@ (a), the belief in lightining and giant snakes is of your making, maybe to fill up space but it has no place in modern day Zed.
    @ (j), advancec production techniques do not depend on the size of the local market but on the availability of a market for the goods produced, either local or abroad eg chinese clothing industry, hong kong’s electronics industry, japan’s car industry, etc etc.
    @ (i), patent protection is not about preventing competitor in any field of interest but protecting and promoting intellectual rights.
    Keep the good work brother!

    Reply
  12. vote
    flag Yambayamba says: Yambayamba
    December 4, 2009 at 2:02 pm |

    Good article, Mr. Kyambalesa! But I would like to slightly disagree with you on your point in # (J). While it is true that Zambia is comparatively a small market, that should be the reason why sci & technology asphyxiated (strangled).

    There are plenty other small markets, in fact, some even smaller than Zambia who have taken a very different approach to developing their Science/Technology base, and are doing just fine. The prime example is Israel. Despite its small domestic market (in fact smaller than Zambia’s), Israel has one of the most advanced R&D sectors in the world (I once read about this somewhere), especially military & computer Sci.

    The point is, if you invest in knowledge based products (i.e. sci/tech/R&D) and produce a good product, your market becomes globle!!

    Reply
  13. vote
    flag Ka'doyo says: Ka'doyo
    December 4, 2009 at 2:04 pm |

    #8 Kyambalesa 2, is there any credible Media in Zambia REALY?????? By the way media is media as long as it has got a forum for somebody to voice their openion. Please stop bringing people down because thats what silences people and the reason why GRZ has always taken Zambians for granted.

    Reply
  14. vote
    flag Yambayamba says: Yambayamba
    December 4, 2009 at 2:08 pm |

    @ #12, I meant to say: “…..that shouldn’t be the reason why sci & technology should be asphyxiated or strangled.”…………..NOT!………….”that should be the reason why sci & technology asphyxiated (strangled).” ……………SORRY!!!

    Reply
  15. vote
    flag KAWIMBE says: KAWIMBE
    December 4, 2009 at 3:20 pm |

    Kyambalesa, I must confess that am addicted to your articles. They have so much depth and the analysis is superb. Keep it up.

    Reply
  16. vote
    flag sichi powerz says: sichi powerz
    December 4, 2009 at 3:42 pm |

    # 15 keep it up..i was to write like you wrote..nice analisis…

    Reply
  17. vote
    flag The Lord SITH says: The Lord SITH
    December 4, 2009 at 11:00 pm |

    Good article generally. A few repetitions tho’

    Reply
  18. vote
    flag Imfumu1 says: Imfumu1
    December 4, 2009 at 11:36 pm |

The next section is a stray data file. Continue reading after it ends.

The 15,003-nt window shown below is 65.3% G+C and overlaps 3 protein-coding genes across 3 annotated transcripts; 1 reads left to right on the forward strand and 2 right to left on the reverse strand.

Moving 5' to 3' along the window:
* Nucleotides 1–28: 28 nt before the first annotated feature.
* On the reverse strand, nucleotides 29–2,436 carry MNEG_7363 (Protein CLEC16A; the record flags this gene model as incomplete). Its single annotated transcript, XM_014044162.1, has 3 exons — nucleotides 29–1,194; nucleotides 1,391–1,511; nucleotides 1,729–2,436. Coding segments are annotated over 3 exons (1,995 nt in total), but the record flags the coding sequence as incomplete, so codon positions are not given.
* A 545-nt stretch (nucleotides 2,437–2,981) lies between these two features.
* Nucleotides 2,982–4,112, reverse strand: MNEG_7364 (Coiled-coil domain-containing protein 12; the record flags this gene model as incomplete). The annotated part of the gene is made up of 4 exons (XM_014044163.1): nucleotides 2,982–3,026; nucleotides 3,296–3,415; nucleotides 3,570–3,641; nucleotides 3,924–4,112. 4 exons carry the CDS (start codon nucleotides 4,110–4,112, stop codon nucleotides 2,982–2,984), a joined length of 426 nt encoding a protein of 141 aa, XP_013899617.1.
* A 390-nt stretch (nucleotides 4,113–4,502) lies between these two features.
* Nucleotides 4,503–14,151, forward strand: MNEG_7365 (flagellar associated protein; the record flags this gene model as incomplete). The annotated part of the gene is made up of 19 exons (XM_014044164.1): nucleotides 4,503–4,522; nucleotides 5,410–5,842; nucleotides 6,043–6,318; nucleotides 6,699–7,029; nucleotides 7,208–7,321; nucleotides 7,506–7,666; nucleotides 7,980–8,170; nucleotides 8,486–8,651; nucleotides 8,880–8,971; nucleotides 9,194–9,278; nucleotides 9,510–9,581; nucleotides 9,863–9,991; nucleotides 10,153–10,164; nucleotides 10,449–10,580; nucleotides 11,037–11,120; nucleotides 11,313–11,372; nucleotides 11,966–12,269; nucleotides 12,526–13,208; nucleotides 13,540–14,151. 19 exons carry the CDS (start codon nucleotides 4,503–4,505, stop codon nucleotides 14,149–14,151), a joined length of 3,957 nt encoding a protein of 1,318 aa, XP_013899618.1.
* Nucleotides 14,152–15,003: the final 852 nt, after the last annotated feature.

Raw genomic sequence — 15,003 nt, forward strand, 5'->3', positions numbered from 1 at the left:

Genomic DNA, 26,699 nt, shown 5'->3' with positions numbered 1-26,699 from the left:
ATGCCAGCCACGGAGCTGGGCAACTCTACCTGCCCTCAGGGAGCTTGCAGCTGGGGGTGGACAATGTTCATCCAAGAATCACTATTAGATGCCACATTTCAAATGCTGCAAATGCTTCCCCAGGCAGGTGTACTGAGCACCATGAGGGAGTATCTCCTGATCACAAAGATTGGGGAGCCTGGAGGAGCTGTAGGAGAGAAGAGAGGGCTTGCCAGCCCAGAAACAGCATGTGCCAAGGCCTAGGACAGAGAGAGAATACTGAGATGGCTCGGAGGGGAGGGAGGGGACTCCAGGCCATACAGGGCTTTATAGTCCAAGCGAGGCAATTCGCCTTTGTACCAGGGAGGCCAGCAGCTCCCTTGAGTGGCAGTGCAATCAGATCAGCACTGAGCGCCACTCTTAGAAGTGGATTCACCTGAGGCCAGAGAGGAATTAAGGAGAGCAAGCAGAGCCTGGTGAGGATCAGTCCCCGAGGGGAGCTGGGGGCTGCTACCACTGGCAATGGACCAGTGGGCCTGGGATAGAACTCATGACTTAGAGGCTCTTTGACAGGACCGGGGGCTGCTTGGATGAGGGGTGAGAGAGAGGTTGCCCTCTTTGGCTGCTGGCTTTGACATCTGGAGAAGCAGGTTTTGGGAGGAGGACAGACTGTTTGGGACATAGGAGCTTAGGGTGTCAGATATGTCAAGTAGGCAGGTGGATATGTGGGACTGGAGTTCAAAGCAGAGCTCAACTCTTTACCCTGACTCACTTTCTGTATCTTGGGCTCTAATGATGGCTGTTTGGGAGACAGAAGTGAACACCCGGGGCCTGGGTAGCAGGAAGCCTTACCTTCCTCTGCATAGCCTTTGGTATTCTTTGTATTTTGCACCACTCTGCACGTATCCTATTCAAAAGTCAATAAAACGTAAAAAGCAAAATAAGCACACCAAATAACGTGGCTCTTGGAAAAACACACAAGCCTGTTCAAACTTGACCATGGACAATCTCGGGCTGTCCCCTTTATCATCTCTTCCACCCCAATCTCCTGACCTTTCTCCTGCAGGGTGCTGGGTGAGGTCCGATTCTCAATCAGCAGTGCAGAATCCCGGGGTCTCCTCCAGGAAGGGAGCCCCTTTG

#13 Ka’doyo, by credible media in Zambia, #8 Kyambalesa 2 probably means the Times of Zambia, Zambia Daily Mail, ZNBC, and ZANIS. I have read Kayambalesa’s letters in The Post newspaper, and have heard some of his ideas broadcast on community radio stations. In 2006, I watched a video of Kayambalesa on Muvi TV.

    Reply
  19. vote
    flag Kabansa Tente says: Kabansa Tente
    December 5, 2009 at 3:30 am |

    For those of you busy shooting down “Henry Kyambalesa” can we see your analysis in an article?

    Reply
  20. vote
    flag SweetZED says: SweetZED
    December 5, 2009 at 3:28 pm |

    Does it really pay to be a Scientist or an Engineer in Zambia? Given chance and career qualities that fit all, would someone rather be a scientist or an accountant in Zambia? …or not just venture in small business instead of school? Are the Diplomas, Certificates, Degrees in Engineering and Science any Valuable today in our Mother land?

    That in itself determines how much demoralizing hard work in the science and technology comes out to an average Zambian. They seem to only be appreciated oversees, hence the massive brain drain! Comment from any one on this view…???

    Reply
  21. vote
    flag tonga girl says: tonga girl
    December 5, 2009 at 7:28 pm |

    i agree with #20. that boy in the pic probably wants to study accounts or business like almost everyone else in zambia. people are into the fast courses with the big money.

    Reply
  22. vote
    flag Bruce Diesel says: Bruce Diesel
    December 7, 2009 at 9:56 am |

    I am a Software engineer and I have been aiming to be one since I was in 9th Grade. Not everyone wants to be an Accountant, a business man or a politician. It is just that those that make it are usually the dullest. Look at the qualifications of our MPs. How do you expect them t champion technology when they never made it past 1st grade? dont even go to the Cabinet ministers. The doctors in government studied some irrelevant shinanigans like marine science… What is going on?

    Reply
  23. vote
    flag hi says: hi
    May 9, 2011 at 3:17 pm |

    nice:(( i cant find a chart of it though:)>-peace out

    Reply